Pirin National Park, originally named Vihren National Park, encompasses the larger part of the Pirin Mountains in southwestern Bulgaria, spanning an area of 403.56 km2 (155.82 sq mi). It is one of the three national parks in the country, the others being Rila National Park and Central Balkan National Park. The park was established in 1962 and its territory was expanded several times since then. Pirin National Park was declared a UNESCO World Heritage Site in 1983. The altitude varies from 950 m to 2,914 m at Vihren, Bulgaria's second highest summit and the Balkans' third.

Iskar (river)

The Iskar is a right tributary of the Danube. With a length of 368 km it is the longest river that runs entirely within Bulgaria. Originating as three forks in Balkan's highest mountain range Rila, it flows in northern direction until its confluence with the Danube River. As it flows northwards it fuels the largest artificial lake in the country, the Iskar Reservoir, forms the divide between the Vitosha and Plana Mountains in the west and the Sredna Gora mountain range in the east before entering the Sofia Valley, which contains the nation's capital Sofia. From there the Iskar runs through the Balkan Mountains forming the spectacular 84 km long Iskar Gorge and as it crosses the mountains its water course turns in north-eastern direction at Lakatnik. North of the Balkan Mountains the river crosses the Danubian Plain and finally flows into the Danube between the villages of Baykal and Gigen. Geologically, Iskar is the oldest river in the Balkan Peninsula.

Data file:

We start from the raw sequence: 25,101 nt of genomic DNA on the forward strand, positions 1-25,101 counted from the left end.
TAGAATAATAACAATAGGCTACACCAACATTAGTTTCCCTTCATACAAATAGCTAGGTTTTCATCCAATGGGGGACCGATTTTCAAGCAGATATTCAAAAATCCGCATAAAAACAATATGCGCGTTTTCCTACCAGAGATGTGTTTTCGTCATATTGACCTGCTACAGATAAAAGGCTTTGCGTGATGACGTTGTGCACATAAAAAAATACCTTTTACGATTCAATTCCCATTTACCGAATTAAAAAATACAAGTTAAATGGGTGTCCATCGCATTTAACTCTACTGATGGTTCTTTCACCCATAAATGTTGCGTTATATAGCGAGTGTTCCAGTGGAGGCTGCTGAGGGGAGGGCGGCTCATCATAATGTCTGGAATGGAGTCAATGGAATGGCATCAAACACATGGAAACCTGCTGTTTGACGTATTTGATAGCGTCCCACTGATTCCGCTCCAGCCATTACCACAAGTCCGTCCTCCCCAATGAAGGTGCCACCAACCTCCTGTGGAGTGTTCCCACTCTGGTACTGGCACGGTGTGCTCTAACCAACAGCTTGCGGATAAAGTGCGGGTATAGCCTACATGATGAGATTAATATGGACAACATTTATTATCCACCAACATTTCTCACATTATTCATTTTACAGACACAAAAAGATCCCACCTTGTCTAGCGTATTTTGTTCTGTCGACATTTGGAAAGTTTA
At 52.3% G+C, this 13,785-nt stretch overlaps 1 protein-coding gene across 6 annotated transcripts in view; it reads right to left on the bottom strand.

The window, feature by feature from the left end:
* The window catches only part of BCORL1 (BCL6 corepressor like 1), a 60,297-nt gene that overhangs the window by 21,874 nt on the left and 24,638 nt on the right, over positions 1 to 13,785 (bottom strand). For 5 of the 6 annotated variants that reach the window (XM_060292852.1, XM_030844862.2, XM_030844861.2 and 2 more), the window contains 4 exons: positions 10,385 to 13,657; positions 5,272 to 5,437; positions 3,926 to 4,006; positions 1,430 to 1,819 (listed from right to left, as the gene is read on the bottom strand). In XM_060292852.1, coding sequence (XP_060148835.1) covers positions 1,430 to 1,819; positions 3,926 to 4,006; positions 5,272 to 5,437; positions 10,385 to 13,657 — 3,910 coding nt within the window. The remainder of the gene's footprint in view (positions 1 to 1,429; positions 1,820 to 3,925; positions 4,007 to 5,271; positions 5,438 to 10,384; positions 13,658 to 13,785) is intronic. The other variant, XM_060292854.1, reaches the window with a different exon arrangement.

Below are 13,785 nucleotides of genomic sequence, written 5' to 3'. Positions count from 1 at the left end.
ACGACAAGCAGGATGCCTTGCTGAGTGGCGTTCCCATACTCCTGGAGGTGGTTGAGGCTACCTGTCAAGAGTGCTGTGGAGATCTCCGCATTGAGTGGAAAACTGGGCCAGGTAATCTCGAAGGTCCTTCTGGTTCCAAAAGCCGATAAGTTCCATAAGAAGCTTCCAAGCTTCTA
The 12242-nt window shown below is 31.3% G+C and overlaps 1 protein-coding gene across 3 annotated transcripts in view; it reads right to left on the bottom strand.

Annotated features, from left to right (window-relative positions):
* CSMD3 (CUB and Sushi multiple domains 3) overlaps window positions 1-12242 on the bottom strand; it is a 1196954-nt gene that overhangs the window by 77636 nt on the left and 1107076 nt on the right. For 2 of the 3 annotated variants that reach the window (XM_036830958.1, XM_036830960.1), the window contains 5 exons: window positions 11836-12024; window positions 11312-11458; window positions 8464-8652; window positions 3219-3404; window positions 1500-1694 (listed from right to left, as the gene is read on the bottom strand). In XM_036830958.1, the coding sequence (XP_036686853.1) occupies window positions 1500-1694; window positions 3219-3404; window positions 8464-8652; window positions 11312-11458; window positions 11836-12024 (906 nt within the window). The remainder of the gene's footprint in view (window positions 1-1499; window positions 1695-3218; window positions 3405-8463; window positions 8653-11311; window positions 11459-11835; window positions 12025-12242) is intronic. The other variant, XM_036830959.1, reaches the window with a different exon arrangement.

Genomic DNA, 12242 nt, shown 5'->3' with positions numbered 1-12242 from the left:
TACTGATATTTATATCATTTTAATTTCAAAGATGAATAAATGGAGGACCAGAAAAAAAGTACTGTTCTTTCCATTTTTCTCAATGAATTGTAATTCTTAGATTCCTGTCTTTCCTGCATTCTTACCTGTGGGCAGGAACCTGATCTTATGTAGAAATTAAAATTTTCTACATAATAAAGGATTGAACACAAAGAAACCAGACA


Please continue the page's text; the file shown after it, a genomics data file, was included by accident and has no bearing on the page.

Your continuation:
Sredna Gora

Sredna Gora is a mountain range in central Bulgaria, situated south of and parallel to the Balkan mountain range and extending from the Iskar River to the west and the elbow of Tundzha north of Yambol to the east. Sredna Gora is 285 km long, reaching 50 km at its greatest width. Its highest peak is Golyam Bogdan at 1,604 m (5,262 ft). It is part of the Srednogorie mountain chain system, together with Vitosha, Plana (mountain), Lyulin Mountain, Greben (mountain), Viskyar Mountain, etc.

Cherni Vrah

Cherni Vrah is the summit of Vitosha Mountain in Bulgaria. Rising to 2290 m, the peak is the fourth highest mountain summit in the country after Musala, Vihren, and Botev Vrah.

Klisura, Plovdiv Province Place in Plovdiv, Bulgaria

Klisura is a small town in the Karlovo Municipality of the Plovdiv Province in central Bulgaria. It is situated in a valley surrounded by the Balkan Mountain range and Sredna Gora. As of 2005, its population has numbered 1,478 people and it is located 105 km to the east of Sofia, 35 km west of Karlovo and 25 km northeast of Koprivshtitsa.

Vitoshka Bistritsa

Bistritsa or Vitoshka Bistritsa, is a river in western Bulgaria, tributary of Iskar River.

Golyamata Gramada

Golyamata Gramada is one of the largest stone rivers on Vitosha Mountain, Bulgaria. The feature is situated in the upper valley of Vitoshka Bistritsa River in Bistrishko Branishte Nature Reserve, extending near 1 km, and up to 300 m wide. The stone river is ‘descending’ from elevation 1900 m above sea level at the foothills of Golyam Rezen Peak to 1550 m off the track between Bistritsa village and Aleko site (1810 m), the most popular tourist centre on Vitosha Mountain accessible also from Sofia by gondola lift.

Golyam Rezen